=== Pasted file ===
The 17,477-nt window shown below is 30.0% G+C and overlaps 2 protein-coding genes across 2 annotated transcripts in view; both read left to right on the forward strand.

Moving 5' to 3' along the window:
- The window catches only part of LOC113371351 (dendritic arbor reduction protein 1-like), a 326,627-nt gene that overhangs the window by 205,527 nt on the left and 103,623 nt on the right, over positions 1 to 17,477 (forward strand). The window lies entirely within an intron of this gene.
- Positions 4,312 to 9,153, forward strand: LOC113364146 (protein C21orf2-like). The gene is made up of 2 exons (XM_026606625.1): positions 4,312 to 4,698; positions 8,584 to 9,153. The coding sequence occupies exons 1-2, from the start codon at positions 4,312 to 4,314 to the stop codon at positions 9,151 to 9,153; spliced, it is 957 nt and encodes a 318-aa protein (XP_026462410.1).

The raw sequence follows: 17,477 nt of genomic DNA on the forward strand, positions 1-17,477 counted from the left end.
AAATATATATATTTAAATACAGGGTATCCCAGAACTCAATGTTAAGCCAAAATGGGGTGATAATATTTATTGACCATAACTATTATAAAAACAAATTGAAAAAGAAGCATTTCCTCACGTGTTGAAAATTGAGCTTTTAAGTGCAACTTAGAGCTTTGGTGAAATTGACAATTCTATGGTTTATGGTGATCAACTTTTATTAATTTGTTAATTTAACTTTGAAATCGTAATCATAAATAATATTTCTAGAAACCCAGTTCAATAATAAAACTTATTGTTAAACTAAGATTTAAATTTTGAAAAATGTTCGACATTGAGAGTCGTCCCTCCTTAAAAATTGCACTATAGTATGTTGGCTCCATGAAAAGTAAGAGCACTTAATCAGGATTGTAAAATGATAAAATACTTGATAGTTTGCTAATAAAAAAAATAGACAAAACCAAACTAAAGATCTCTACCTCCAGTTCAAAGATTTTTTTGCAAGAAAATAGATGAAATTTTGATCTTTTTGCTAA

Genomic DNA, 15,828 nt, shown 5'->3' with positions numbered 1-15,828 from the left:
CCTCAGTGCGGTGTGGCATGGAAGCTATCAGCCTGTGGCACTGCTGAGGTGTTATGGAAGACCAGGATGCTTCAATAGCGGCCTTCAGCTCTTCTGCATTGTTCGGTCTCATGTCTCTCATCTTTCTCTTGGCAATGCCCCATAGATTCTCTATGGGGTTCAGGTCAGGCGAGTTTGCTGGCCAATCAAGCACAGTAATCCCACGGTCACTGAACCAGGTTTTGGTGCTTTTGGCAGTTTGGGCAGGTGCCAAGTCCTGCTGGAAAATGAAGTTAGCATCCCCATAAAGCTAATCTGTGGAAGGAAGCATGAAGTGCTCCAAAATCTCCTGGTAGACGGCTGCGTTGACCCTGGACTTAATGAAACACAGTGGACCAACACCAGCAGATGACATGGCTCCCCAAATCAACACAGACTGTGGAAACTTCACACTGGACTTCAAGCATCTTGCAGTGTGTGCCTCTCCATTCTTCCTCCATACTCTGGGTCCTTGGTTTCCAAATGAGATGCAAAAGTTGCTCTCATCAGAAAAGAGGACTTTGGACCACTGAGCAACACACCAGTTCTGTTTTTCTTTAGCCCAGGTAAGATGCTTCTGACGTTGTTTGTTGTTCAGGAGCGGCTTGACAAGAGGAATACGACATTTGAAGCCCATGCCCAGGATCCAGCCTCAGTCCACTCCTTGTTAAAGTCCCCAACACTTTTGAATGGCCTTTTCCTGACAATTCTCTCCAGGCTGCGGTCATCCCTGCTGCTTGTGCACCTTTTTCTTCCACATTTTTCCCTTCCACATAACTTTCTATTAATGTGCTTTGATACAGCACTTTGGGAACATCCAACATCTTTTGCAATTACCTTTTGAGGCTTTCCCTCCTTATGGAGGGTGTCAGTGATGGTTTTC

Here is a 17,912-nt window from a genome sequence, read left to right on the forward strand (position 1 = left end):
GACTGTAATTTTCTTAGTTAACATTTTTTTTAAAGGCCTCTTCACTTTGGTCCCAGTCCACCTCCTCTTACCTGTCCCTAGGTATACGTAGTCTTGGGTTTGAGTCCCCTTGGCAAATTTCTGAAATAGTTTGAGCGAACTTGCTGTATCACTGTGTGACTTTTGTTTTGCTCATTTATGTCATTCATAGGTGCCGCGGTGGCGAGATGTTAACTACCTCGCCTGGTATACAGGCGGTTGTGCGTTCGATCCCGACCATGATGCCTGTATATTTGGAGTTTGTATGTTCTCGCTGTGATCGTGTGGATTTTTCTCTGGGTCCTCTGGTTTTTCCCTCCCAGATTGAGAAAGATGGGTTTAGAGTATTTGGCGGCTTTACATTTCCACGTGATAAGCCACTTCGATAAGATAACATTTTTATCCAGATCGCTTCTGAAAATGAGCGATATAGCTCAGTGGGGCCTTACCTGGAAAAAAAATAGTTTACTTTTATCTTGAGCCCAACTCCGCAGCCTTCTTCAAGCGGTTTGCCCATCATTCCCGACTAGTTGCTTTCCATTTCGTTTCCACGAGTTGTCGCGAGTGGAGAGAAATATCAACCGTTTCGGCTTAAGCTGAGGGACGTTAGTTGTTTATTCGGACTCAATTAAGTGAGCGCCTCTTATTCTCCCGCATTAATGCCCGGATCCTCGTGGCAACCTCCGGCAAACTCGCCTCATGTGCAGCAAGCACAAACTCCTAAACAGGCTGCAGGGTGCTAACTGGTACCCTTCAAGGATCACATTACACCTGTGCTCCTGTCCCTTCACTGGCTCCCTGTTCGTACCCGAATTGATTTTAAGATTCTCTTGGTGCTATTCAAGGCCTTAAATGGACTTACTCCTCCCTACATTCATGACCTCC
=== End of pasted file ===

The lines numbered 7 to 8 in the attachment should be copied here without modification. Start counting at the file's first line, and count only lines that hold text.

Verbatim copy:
Genomic DNA, 15,828 nt, shown 5'->3' with positions numbered 1-15,828 from the left:
CCTCAGTGCGGTGTGGCATGGAAGCTATCAGCCTGTGGCACTGCTGAGGTGTTATGGAAGACCAGGATGCTTCAATAGCGGCCTTCAGCTCTTCTGCATTGTTCGGTCTCATGTCTCTCATCTTTCTCTTGGCAATGCCCCATAGATTCTCTATGGGGTTCAGGTCAGGCGAGTTTGCTGGCCAATCAAGCACAGTAATCCCACGGTCACTGAACCAGGTTTTGGTGCTTTTGGCAGTTTGGGCAGGTGCCAAGTCCTGCTGGAAAATGAAGTTAGCATCCCCATAAAGCTAATCTGTGGAAGGAAGCATGAAGTGCTCCAAAATCTCCTGGTAGACGGCTGCGTTGACCCTGGACTTAATGAAACACAGTGGACCAACACCAGCAGATGACATGGCTCCCCAAATCAACACAGACTGTGGAAACTTCACACTGGACTTCAAGCATCTTGCAGTGTGTGCCTCTCCATTCTTCCTCCATACTCTGGGTCCTTGGTTTCCAAATGAGATGCAAAAGTTGCTCTCATCAGAAAAGAGGACTTTGGACCACTGAGCAACACACCAGTTCTGTTTTTCTTTAGCCCAGGTAAGATGCTTCTGACGTTGTTTGTTGTTCAGGAGCGGCTTGACAAGAGGAATACGACATTTGAAGCCCATGCCCAGGATCCAGCCTCAGTCCACTCCTTGTTAAAGTCCCCAACACTTTTGAATGGCCTTTTCCTGACAATTCTCTCCAGGCTGCGGTCATCCCTGCTGCTTGTGCACCTTTTTCTTCCACATTTTTCCCTTCCACATAACTTTCTATTAATGTGCTTTGATACAGCACTTTGGGAACATCCAACATCTTTTGCAATTACCTTTTGAGGCTTTCCCTCCTTATGGAGGGTGTCAGTGATGGTTTTC